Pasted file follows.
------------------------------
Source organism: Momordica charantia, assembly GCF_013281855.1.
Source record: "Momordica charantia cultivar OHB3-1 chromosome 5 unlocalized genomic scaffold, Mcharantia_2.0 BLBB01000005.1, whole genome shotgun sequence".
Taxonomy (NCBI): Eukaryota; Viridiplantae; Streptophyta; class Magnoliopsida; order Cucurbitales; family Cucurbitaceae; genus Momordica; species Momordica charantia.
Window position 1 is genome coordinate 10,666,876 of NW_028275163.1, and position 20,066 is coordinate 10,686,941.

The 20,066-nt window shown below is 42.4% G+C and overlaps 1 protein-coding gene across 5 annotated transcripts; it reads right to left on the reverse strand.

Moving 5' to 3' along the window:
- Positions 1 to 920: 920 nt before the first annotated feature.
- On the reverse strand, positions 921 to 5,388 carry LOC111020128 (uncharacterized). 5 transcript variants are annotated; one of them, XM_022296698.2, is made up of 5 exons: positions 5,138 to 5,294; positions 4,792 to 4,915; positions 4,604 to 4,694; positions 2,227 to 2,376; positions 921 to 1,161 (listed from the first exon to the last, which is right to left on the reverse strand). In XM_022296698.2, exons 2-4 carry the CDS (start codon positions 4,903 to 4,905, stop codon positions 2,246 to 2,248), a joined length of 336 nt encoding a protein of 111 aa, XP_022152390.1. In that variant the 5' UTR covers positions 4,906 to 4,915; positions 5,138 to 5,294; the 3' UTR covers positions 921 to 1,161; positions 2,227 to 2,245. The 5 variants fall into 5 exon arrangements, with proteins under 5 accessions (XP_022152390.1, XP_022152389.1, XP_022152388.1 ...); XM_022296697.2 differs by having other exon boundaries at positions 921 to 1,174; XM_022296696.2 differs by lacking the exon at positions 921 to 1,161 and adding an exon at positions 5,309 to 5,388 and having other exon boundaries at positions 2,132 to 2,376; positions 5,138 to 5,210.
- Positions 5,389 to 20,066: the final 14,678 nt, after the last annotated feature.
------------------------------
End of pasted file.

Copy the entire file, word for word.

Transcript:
Source organism: Momordica charantia, assembly GCF_013281855.1.
Source record: "Momordica charantia cultivar OHB3-1 chromosome 5 unlocalized genomic scaffold, Mcharantia_2.0 BLBB01000005.1, whole genome shotgun sequence".
Taxonomy (NCBI): Eukaryota; Viridiplantae; Streptophyta; class Magnoliopsida; order Cucurbitales; family Cucurbitaceae; genus Momordica; species Momordica charantia.
Window position 1 is genome coordinate 10,666,876 of NW_028275163.1, and position 20,066 is coordinate 10,686,941.

The 20,066-nt window shown below is 42.4% G+C and overlaps 1 protein-coding gene across 5 annotated transcripts; it reads right to left on the reverse strand.

Moving 5' to 3' along the window:
- Positions 1 to 920: 920 nt before the first annotated feature.
- On the reverse strand, positions 921 to 5,388 carry LOC111020128 (uncharacterized). 5 transcript variants are annotated; one of them, XM_022296698.2, is made up of 5 exons: positions 5,138 to 5,294; positions 4,792 to 4,915; positions 4,604 to 4,694; positions 2,227 to 2,376; positions 921 to 1,161 (listed from the first exon to the last, which is right to left on the reverse strand). In XM_022296698.2, exons 2-4 carry the CDS (start codon positions 4,903 to 4,905, stop codon positions 2,246 to 2,248), a joined length of 336 nt encoding a protein of 111 aa, XP_022152390.1. In that variant the 5' UTR covers positions 4,906 to 4,915; positions 5,138 to 5,294; the 3' UTR covers positions 921 to 1,161; positions 2,227 to 2,245. The 5 variants fall into 5 exon arrangements, with proteins under 5 accessions (XP_022152390.1, XP_022152389.1, XP_022152388.1 ...); XM_022296697.2 differs by having other exon boundaries at positions 921 to 1,174; XM_022296696.2 differs by lacking the exon at positions 921 to 1,161 and adding an exon at positions 5,309 to 5,388 and having other exon boundaries at positions 2,132 to 2,376; positions 5,138 to 5,210.
- Positions 5,389 to 20,066: the final 14,678 nt, after the last annotated feature.